208 petrol range:
1.0l VTi 50kW (68bhp); 95Nm, 5-speed manual gearbox; 99g/km (1) ,65.7mpg
1.2l VTi 60kW (82bhp); 118Nm, 5-speed manual gearbox; 104g/km (1) ,62.8mpg
1.4l VTi 70kW (95bhp); 136Nm, 5-speed manual gearbox: 129g/km ,50.4mpg
1.6l VTi 88kW (120bhp); 160Nm, 5-speed manual gearbox: 134g/km,48.7mpg
- 1.6l THP 115kW (156bhp), 240/260 (2) Nm, 6-speed manual gearbox; CO 2 : 135 g/km (1) ,48.7mpg
Peugeot 208 XY launched
The XY a luxuriously appointed model and available in a new colour - Purple - one of six colours available. The XY body is punctuated with chromed details, subtle touches of Purple on the Peugeot logos and the central wheel caps.The mirror casings, the fog lamp trims, the window trims and the rear skirt bead are dressed in bright chrome. On the quarter panel trim and the centre pillar, touches of gloss black complete the image.
The 17-inch diamond-Anthra Mercure multi-spoke have an alloy wheel cap with Purple edging. At the rear, the tailgate bears the ‘XY’ signature logo. Roof decals are available for personalisation. Inside, a chrome embellishment covers the door trims, the vents and the side decorations of the screen. Enhanced by these touches, the metallic bronze dashboard brings together the touch interface and the instrument panel with a graduated bronze-black decoration.
The seats are trimmed in cloth and Alcantara. At the driver's feet, the aluminium pedal bracket and footrest are accompanied by mats of superior quality, edged with bronze cord overstitched in Purple. Options include dynamic cornering lighting, an optional alarm and the optional of heated seats. Standard equipment includes a panoramic glass roof with ambiance backlighting, dual zone automatic air conditioning, speed limiter/cruise control, armrest for the front seats incorporating storage space, the list is extensive and the environment luxurious.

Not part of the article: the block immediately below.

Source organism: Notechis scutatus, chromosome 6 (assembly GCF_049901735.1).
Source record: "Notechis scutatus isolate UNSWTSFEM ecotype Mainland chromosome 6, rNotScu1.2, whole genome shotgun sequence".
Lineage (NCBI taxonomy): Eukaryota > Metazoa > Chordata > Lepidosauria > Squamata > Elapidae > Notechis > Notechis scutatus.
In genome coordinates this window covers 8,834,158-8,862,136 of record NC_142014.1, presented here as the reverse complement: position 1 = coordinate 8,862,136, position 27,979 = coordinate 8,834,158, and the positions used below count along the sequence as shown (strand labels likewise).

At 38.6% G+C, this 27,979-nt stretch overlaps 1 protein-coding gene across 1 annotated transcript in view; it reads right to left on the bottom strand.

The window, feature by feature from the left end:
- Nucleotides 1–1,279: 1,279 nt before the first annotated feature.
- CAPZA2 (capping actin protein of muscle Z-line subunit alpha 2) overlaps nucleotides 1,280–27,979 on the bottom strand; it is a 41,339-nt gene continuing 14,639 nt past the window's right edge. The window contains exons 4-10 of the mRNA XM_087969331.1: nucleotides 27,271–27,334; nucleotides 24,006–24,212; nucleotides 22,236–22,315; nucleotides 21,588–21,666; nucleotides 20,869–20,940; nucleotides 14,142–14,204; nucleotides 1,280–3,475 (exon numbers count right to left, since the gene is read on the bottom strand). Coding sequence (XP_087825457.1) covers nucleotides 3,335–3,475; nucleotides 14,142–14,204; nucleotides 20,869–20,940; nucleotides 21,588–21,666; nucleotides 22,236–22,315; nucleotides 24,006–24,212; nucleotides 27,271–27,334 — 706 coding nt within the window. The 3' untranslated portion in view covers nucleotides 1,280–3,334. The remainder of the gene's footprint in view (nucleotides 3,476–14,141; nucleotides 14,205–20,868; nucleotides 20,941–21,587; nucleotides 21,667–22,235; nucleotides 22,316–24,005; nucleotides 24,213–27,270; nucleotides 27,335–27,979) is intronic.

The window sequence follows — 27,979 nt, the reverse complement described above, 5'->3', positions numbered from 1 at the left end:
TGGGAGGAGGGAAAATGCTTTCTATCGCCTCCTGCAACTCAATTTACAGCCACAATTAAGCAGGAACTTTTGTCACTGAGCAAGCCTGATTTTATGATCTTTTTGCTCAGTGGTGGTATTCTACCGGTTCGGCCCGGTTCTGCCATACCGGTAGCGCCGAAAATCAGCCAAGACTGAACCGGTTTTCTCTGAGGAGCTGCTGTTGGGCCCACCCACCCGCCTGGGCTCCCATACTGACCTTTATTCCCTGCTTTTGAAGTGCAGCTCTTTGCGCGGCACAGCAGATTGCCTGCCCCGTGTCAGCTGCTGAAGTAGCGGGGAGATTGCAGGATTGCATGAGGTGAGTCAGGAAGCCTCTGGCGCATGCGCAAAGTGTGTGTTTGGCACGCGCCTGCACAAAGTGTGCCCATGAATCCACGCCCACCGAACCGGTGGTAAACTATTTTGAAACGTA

Updated 208 goes on sale
The 208’s new front bumper creates a sharper and more precise line, with a wider grille and deeper chrome surround now fully integrated. New two-tone headlamps feature black and chrome masks and are fitted as standard from Active trim level and house LED daytime running lights with cornering-assist fog lights standard from the Allure model.
At the rear, the full LED light clusters have been redesigned to incorporate PEUGEOT’s signature 3D ‘claws’ motif. In profile, the sculpted sides and chrome window surrounds of the 208 are retained. Enhancements include exclusive new 16 and 17-inch wheel options, available in a choice of painted or diamante finishes, as well as with innovative laser engraving.
The 208 is available in 13 colours, including ‘textured paint’, a world-first technology on a volume production vehicle, which illustrates perfectly the sophistication and premium style that enhances the entire PEUGEOT range. Impressively it needs no special care by owners and costs just £645, the same as pearlescent finishes.
Personalisation option packs – two interior and two exterior – are also now part of the 208 range, available in either Menthol White or Lime Yellow. They are striking additions to the 208’s elegant style and are a factory-fit option from Active trim level.